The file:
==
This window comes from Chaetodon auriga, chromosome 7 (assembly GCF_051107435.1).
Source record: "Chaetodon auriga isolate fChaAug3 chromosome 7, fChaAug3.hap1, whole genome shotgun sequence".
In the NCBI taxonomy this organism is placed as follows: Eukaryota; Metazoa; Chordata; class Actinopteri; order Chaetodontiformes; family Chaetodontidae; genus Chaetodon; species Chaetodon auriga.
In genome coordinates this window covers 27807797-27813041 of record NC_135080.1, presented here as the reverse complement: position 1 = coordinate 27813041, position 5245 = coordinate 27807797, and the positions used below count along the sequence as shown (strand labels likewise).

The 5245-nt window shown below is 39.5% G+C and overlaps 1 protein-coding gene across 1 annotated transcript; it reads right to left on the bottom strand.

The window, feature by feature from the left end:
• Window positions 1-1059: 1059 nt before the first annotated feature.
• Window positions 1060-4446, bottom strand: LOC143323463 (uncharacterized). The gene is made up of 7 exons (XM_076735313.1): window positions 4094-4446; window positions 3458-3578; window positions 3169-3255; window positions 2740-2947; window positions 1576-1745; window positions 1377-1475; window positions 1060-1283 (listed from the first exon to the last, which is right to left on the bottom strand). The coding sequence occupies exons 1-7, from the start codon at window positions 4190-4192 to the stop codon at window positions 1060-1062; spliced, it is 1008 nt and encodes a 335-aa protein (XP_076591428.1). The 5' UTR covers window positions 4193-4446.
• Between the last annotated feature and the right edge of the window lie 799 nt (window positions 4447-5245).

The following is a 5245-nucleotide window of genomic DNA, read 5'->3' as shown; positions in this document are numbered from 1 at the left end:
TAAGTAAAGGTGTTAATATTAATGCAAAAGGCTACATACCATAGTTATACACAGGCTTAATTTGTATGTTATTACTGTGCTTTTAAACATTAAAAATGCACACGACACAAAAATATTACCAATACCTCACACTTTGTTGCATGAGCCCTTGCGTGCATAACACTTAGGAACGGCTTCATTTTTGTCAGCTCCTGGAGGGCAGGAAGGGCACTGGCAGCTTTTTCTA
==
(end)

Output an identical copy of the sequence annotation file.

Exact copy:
This window comes from Chaetodon auriga, chromosome 7 (assembly GCF_051107435.1).
Source record: "Chaetodon auriga isolate fChaAug3 chromosome 7, fChaAug3.hap1, whole genome shotgun sequence".
In the NCBI taxonomy this organism is placed as follows: Eukaryota; Metazoa; Chordata; class Actinopteri; order Chaetodontiformes; family Chaetodontidae; genus Chaetodon; species Chaetodon auriga.
In genome coordinates this window covers 27807797-27813041 of record NC_135080.1, presented here as the reverse complement: position 1 = coordinate 27813041, position 5245 = coordinate 27807797, and the positions used below count along the sequence as shown (strand labels likewise).

The 5245-nt window shown below is 39.5% G+C and overlaps 1 protein-coding gene across 1 annotated transcript; it reads right to left on the bottom strand.

The window, feature by feature from the left end:
• Window positions 1-1059: 1059 nt before the first annotated feature.
• Window positions 1060-4446, bottom strand: LOC143323463 (uncharacterized). The gene is made up of 7 exons (XM_076735313.1): window positions 4094-4446; window positions 3458-3578; window positions 3169-3255; window positions 2740-2947; window positions 1576-1745; window positions 1377-1475; window positions 1060-1283 (listed from the first exon to the last, which is right to left on the bottom strand). The coding sequence occupies exons 1-7, from the start codon at window positions 4190-4192 to the stop codon at window positions 1060-1062; spliced, it is 1008 nt and encodes a 335-aa protein (XP_076591428.1). The 5' UTR covers window positions 4193-4446.
• Between the last annotated feature and the right edge of the window lie 799 nt (window positions 4447-5245).

The following is a 5245-nucleotide window of genomic DNA, read 5'->3' as shown; positions in this document are numbered from 1 at the left end:
TAAGTAAAGGTGTTAATATTAATGCAAAAGGCTACATACCATAGTTATACACAGGCTTAATTTGTATGTTATTACTGTGCTTTTAAACATTAAAAATGCACACGACACAAAAATATTACCAATACCTCACACTTTGTTGCATGAGCCCTTGCGTGCATAACACTTAGGAACGGCTTCATTTTTGTCAGCTCCTGGAGGGCAGGAAGGGCACTGGCAGCTTTTTCTA